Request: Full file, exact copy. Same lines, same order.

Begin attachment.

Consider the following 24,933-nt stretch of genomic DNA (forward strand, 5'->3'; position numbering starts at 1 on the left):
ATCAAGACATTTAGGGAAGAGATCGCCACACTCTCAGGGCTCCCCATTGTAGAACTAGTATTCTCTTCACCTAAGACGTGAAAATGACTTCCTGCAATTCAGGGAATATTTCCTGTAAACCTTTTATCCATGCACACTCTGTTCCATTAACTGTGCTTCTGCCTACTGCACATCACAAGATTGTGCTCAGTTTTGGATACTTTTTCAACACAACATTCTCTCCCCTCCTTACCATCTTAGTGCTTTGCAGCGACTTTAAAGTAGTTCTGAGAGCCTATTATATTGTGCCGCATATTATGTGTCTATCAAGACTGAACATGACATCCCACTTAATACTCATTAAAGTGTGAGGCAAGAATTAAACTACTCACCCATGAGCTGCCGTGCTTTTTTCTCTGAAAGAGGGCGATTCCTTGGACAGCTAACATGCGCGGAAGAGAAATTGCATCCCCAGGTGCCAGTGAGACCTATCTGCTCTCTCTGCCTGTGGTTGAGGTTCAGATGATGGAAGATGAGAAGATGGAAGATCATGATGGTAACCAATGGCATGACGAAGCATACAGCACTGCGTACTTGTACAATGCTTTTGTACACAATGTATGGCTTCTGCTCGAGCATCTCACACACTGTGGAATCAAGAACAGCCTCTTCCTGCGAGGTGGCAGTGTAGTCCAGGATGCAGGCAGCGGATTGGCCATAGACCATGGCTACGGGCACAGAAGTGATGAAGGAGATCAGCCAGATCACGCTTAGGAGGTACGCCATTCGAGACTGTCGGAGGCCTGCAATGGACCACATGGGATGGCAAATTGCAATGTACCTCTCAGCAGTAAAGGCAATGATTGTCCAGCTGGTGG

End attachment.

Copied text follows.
Consider the following 24,933-nt stretch of genomic DNA (forward strand, 5'->3'; position numbering starts at 1 on the left):
ATCAAGACATTTAGGGAAGAGATCGCCACACTCTCAGGGCTCCCCATTGTAGAACTAGTATTCTCTTCACCTAAGACGTGAAAATGACTTCCTGCAATTCAGGGAATATTTCCTGTAAACCTTTTATCCATGCACACTCTGTTCCATTAACTGTGCTTCTGCCTACTGCACATCACAAGATTGTGCTCAGTTTTGGATACTTTTTCAACACAACATTCTCTCCCCTCCTTACCATCTTAGTGCTTTGCAGCGACTTTAAAGTAGTTCTGAGAGCCTATTATATTGTGCCGCATATTATGTGTCTATCAAGACTGAACATGACATCCCACTTAATACTCATTAAAGTGTGAGGCAAGAATTAAACTACTCACCCATGAGCTGCCGTGCTTTTTTCTCTGAAAGAGGGCGATTCCTTGGACAGCTAACATGCGCGGAAGAGAAATTGCATCCCCAGGTGCCAGTGAGACCTATCTGCTCTCTCTGCCTGTGGTTGAGGTTCAGATGATGGAAGATGAGAAGATGGAAGATCATGATGGTAACCAATGGCATGACGAAGCATACAGCACTGCGTACTTGTACAATGCTTTTGTACACAATGTATGGCTTCTGCTCGAGCATCTCACACACTGTGGAATCAAGAACAGCCTCTTCCTGCGAGGTGGCAGTGTAGTCCAGGATGCAGGCAGCGGATTGGCCATAGACCATGGCTACGGGCACAGAAGTGATGAAGGAGATCAGCCAGATCACGCTTAGGAGGTACGCCATTCGAGACTGTCGGAGGCCTGCAATGGACCACATGGGATGGCAAATTGCAATGTACCTCTCAGCAGTAAAGGCAATGATTGTCCAGCTGGTGG